• It is 100% impossible to prevent Iran from selling its oil.

      Oil is very fungible and the “nationality” of oil is easily “changed” with a few low cost bribes (just the cost of doing business). As a result, as Professor Cole notes, Iran will easily be able to make a nice profit on their oil for a very long time because it is impossible, short of a global financial collapse and massive starvation, for the price of oil to decrease very much. Currently, the global demand for oil is more than 90% of the global supply of oil and there is NO SPARE CAPACITY. Without Iranian oil on the market, the global demand could quickly exceed the supply causing massive price increases for EVERYONE on earth.

      As for Iran having the “luxury of imprisoning and executing people for political and religious reasons,” that accusation applies to ALL COUNTRIES on earth, INCLUDING the USA. Iran is no worse than any other country.

  2. If Saudi Arabia can afford the luxury of imprisoning and executing people for political and religious reasons, then Saudi Arabia must afford also the luxury of not selling petroleum.

    • Yes. Saudi Arabia is so bad that it even justifies internationalizing the Saudi petroleum.

      • Would that, one wonders, involve “EU” (pronounced “EEEewww?”, formerly the Band-aid Fig Leaf known as “NATO”) attacks on the House of Saud? Which would presumably involve, among other futilities, a chance, finally, to see whether the F-22 (and the F-35, if it’s ever allowed to cross the street and go around the block without being tied to a huge tail of contractor dandling) and the missiles attached thereto and “avionics” contained therein, is “better” in aerial combat than the F-16s and other stuff “our” MIC has so lustily sold to the Saudi military? Or can it all be done as a keyboard exercise, by “sanctioning” the sale of “Saudi oil?”

  3. Thanks for the explanation. This raises a question for me, though: What justification is the USG using to justify sanctions? If it’s so self-evident that Iran is not enriching uranium to weaponizable levels, and that Iran has every right to a civilian nuclear program, and that sanctions against Iran are extraordinarily unlikely to accomplish what they’re meant to accomplish, what is the argument from the US side other than outright denial of reality? Is there a good case to be made for the other side? Or is the Obama administration just plugging its ears, squeezing its eyes shut and yelling, “LALALALALALA AXIS OF EVIL”?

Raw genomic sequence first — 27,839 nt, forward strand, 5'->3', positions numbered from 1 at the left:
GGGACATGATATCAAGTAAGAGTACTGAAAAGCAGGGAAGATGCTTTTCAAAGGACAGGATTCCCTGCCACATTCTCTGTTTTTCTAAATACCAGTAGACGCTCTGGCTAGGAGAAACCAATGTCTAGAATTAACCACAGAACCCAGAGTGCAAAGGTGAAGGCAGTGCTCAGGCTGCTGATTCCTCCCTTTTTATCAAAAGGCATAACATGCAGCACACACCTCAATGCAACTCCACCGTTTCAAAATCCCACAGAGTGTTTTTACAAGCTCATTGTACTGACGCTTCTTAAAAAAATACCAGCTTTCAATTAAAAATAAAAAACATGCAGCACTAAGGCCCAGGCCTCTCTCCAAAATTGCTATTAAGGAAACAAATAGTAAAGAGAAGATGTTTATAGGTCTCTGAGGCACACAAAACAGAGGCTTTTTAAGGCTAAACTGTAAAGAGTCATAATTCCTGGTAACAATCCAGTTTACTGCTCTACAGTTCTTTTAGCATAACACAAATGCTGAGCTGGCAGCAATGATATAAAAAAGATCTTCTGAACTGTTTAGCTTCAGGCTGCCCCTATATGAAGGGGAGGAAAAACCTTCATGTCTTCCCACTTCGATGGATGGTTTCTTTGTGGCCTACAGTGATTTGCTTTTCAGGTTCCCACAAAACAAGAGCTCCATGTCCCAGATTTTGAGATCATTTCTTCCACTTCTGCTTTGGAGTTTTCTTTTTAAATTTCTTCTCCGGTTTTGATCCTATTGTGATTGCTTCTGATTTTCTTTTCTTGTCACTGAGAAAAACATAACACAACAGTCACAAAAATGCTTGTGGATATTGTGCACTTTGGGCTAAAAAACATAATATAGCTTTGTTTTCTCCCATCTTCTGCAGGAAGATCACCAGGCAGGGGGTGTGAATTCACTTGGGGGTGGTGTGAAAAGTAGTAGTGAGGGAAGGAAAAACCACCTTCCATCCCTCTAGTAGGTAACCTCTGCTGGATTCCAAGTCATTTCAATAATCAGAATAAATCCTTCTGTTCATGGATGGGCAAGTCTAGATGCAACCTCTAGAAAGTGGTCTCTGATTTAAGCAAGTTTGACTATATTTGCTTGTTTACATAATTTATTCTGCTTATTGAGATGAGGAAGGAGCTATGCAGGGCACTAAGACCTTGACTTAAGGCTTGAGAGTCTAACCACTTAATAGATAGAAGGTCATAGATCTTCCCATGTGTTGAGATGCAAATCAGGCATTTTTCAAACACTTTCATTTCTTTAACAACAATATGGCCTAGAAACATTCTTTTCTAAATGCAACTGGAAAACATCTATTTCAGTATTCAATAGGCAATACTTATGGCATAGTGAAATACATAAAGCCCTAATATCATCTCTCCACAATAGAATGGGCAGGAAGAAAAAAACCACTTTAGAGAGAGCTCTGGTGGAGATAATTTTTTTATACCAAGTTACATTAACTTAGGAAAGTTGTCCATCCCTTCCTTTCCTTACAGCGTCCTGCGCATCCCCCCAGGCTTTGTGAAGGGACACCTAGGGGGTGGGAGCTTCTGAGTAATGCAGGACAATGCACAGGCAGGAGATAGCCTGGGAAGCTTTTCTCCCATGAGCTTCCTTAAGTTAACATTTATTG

Of course, they hate our freedoms and they want to kill Israel and military industrial complex and so on, but the hawkishness on the part of the USG still seems unjustifiable. I know a lot of bright people at State — admittedly none who work on Iran, but some who work on Af/Pak, and they have similar problems of perception — and I just don’t understand how they see this issue so differently from Professor Cole.

    True of a lot of issues, I guess.

    • “Justification? We don’ neeed no steeenkin’ justification!!! Weee dooooes what weee want!”

      Want a couple of great examples of how the real “gulf war,” the one between careerist and self-aggrandizing neocon “perceptions” and what the sheeple are led to believe and worship, on the one hand, and the reality of GIs killing and being killed and then killing some more and all the while billions and going on trillions of Real Money dollars are just disappearing into the fog of war, on the other? Read, with an ever so slightly jaundiced eye, CIA sneak Gary Schroen’s marvelously oblivious tract on his summer vacation in Notagainistan, “First In: An Insider’s Account of How The CIA Spearheaded The War On Terror In Afghanistan.” link to en.wikipedia.org . then maybe read, if you can find it, “Long Rifle,” by LeBleu, a “troop’s” experience with The Freakin’ Brass and dedicated people learning that they are doing stupid stuff decreed by liars and fools. And follow that with Jon Krakauer’s “Where Men Win Glory,” link to articles.latimes.com , about the macho and brave life of football notable Pat Tillman, and his idiocy-induced, fraudulently miscast death, on accounta the massive, disgusting inertia and momentum of that enormous bloated grasping bureaucracy that is pulling its branches together to force all of us into a war-ized endgame in the Great Networked Battlespace (here’s just one slightly dated pitch that captures a little bit of the whole sick spirit of the thing: link to boeing.com )